While sound quality is our greatest concern, operational comfort is also important. The C45 was the most intuitive and pleasant-to-use preamplifier I have yet encountered. Push a button on the remote and the unit switches silently. Operate the volume control from the remote or the front panel and the preamp and display respond briskly. Want to change or trim any of your settings while that unit is in operation? No sweat. There are no surprising mutes or reboots, just results. The phono stage is quiet and clean but, of necessity, only two-channel; all I'll say here is that it worked well with an old Grado moving-magnet and a high-output Dynavector moving-coil.

The C45's TM1 tuner module, also a two-channel device, was more than okay. FM reception in the Litchfield Hills is chancy; the Mac module was no worse but no better than my Pioneer Elite F-93 in catching the meager pickings. With AM, however, the Mac was a miracle, hauling in more channels more clearly than I would have believed possible. News, weather, and talk from all over Connecticut, New York, and Massachusetts were available all the time. The TM1 is the functional equivalent of McIntosh's MR85 tuner, including the remarkable RAA 1 remote and Faraday shielded AM antenna.

I used the C45 with the Magnepan Home Theater System speakers and my resident Paradigm Reference setup (Studio CC, '60s, and '20s, with a Servo-15 sub); power amps were the Adcom GFA-7805 and Bel Canto eVo6. Sources were the Sony SCD-XA777ES SACD player and Marantz DV8400 universal player.

The C45 gave the immediate impression of a clean and open sound. Bass was more than adequate and fully extended, but the revelation of upper strings and brass was, with the right source material, quite attention-getting. A good example of the latter was a wonderful DVD-A of Wagner overtures and preludes performed by the Robert Schumann Philharmonie, Chemnitz, under the direction of Oleg Caetani (ARTS 45004-6). The orchestra has been around since 1833, and Caetani, their music director since 1996, studied with Nadia Boulanger, Igor Markevitch, and Kiril Kondrashin. They play the leather out of these familiar pieces.

ARTS' recording, from 24-bit/96kHz originals, is super-transparent and, despite a closer, more intensely immediate perspective than is usual for multichannel recordings, there's sufficient rear-channel ambience to transport the listener. Listen to the delicacy and detail of the violins in the Prelude to Act I of Lohengrin, or the spikes of brass in the overture to Der Fliegende Holländer or The Ride of the Valkyries. The lower strings and percussion have sufficient weight and power that, along with the transparency and treble dynamics of the Mac C45, I felt as if I were in the front row of a highly exciting concert.

While its calling card is in the upper half of the frequency spectrum, the C45 is no slouch when it comes to the bottom end; it's just that it's a bit less remarkable. I popped in the powerful and dynamic Un Segundo Una Vida, by Romero (SACD, 333entertainment 333ESA001), a studio mix of flamenco-derived world music that relies heavily on close-miked acoustic guitars and percussion. Immediately, I was struck by the force of the guitars' resonance, which on most tracks sits right in the plane of the main speakers. Add to that the varied drums and Romero's warm voice, and I heard a powerful presence via the C45. This disc ranges from solos to ensembles with added instruments and voices, and makes pointed if subtle use of the rear channels for palmas (clapping) and other details. True, this is a more immersive mix than I generally prefer, but the use of the surrounds for details as well as ambience is less gimmicky than musically engrossing and satisfying.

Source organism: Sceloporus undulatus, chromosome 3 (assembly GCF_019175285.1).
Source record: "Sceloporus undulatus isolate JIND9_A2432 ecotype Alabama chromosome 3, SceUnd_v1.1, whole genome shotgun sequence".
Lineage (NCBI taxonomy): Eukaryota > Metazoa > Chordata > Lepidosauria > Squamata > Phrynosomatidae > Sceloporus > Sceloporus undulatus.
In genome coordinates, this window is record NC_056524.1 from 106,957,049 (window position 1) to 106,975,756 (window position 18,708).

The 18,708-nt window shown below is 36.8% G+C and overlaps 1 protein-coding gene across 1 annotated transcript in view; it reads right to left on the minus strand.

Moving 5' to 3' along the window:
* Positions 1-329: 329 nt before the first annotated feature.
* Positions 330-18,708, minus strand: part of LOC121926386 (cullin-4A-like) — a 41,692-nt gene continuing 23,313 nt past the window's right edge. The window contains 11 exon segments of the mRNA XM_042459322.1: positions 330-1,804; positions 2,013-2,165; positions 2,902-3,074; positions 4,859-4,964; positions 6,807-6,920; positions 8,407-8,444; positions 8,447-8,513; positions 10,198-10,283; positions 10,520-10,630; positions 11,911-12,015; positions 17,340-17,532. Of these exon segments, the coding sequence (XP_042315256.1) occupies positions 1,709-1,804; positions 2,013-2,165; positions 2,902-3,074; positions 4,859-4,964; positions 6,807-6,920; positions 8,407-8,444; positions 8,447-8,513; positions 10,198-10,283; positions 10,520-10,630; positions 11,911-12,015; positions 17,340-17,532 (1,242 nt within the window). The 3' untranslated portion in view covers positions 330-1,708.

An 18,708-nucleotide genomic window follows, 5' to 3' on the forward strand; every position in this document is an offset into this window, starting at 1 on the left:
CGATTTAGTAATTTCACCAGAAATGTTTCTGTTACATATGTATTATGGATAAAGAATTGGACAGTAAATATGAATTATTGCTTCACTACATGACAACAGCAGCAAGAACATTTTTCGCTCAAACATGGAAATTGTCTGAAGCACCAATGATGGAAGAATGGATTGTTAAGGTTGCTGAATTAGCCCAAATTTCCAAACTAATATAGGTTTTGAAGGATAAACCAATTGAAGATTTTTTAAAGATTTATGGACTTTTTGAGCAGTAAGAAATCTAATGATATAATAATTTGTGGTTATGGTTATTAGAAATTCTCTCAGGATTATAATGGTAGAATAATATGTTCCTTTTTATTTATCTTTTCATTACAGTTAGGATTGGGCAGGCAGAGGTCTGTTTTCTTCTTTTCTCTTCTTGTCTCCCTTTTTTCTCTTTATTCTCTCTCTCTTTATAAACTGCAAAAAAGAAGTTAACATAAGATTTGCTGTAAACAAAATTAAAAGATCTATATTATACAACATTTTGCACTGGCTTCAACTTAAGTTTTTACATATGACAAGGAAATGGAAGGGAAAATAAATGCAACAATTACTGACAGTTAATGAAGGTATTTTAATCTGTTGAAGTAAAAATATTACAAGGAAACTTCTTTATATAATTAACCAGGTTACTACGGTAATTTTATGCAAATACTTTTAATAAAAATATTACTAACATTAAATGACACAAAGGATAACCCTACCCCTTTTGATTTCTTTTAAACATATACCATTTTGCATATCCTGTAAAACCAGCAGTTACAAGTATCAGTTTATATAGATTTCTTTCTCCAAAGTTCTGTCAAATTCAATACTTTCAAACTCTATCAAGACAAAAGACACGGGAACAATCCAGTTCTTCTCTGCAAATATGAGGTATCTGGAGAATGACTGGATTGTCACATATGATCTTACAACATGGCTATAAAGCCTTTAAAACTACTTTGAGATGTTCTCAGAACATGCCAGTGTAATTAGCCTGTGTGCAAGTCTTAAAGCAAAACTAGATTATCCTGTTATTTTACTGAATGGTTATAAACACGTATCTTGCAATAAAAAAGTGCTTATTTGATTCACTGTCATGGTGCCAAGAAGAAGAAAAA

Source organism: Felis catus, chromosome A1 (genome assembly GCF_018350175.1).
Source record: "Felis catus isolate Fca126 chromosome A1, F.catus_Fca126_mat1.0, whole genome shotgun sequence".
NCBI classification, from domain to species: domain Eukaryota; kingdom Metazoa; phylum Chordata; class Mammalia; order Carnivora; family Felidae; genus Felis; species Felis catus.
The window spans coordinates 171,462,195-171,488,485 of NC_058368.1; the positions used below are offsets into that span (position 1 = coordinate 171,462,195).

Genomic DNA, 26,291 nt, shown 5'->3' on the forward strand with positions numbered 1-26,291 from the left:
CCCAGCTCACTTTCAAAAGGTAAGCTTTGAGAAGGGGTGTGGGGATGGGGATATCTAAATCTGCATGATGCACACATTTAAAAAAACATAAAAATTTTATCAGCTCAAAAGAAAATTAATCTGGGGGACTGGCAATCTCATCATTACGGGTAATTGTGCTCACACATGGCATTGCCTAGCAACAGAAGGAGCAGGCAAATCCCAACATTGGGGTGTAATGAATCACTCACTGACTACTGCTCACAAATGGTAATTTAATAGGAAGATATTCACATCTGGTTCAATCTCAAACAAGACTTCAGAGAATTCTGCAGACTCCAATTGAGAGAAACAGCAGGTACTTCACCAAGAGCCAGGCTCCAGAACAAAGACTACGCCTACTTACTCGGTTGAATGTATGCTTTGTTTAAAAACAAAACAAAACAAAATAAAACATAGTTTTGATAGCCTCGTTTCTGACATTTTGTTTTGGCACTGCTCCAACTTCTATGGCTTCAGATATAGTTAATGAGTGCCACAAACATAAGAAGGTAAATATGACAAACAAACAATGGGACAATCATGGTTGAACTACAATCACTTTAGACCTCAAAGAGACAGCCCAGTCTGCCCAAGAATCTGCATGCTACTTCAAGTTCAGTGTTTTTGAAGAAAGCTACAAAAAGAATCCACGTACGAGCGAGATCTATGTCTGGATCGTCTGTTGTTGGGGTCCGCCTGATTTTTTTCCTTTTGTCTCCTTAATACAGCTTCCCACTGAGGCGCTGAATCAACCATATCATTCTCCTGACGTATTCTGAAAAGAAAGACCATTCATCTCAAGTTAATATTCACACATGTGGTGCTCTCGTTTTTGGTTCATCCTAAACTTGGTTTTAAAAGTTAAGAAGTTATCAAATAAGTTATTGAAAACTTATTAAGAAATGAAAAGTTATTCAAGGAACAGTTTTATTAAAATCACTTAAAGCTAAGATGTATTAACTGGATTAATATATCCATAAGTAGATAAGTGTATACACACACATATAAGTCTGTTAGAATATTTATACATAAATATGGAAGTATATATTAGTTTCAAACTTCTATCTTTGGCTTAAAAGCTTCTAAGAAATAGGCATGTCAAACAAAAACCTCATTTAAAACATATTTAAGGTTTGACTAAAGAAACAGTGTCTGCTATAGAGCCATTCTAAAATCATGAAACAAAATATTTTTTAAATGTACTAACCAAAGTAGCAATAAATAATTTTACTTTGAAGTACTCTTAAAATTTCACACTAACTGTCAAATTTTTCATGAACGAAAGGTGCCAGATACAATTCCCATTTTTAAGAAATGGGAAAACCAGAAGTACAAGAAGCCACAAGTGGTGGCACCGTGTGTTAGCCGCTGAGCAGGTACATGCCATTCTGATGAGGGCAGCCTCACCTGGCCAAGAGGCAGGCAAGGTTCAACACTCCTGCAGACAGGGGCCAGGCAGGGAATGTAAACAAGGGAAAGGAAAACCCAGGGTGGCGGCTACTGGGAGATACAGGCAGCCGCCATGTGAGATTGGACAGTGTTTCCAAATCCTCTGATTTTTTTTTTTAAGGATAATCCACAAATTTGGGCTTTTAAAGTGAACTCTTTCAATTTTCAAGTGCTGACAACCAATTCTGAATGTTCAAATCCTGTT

At $3600 including phono stage, the C45 sits between the Bel Canto Pre6 and the McCormack MAP-1 in price and in sound. It seemed a bit brighter than the Pre6 at the upper end, but was equally formidable at the bottom. The transparency of the C45 and the Pre6 seemed equal, although the difference in balance may cloud that issue in the absence of A/B comparisons. Pending critical auditions in my main stereo system, my feeling is that the Bel Canto is more neutral than the C45 or the MAP-1. The C45 and MAP-1 sounded even more alike. Their balances are similar, but the MAP-1 is a bit tighter at the bottom and, depending on the amp and speakers, could be just right or lack requisite bloom.

The C45, however, is more a two-channel preamp that can accommodate and switch two multichannel inputs but that lacks interchannel balancing for multichannel sources, or even L/R balancing for stereo. The Bel Canto and McCormack preamps, on the other hand, are true multichannel devices with facilities that permit interchannel trimming. The McCormack can even synthesize a surround mode from stereo inputs. Nonetheless, for overall ease of use and convenience, the McIntosh C45 is a clear winner.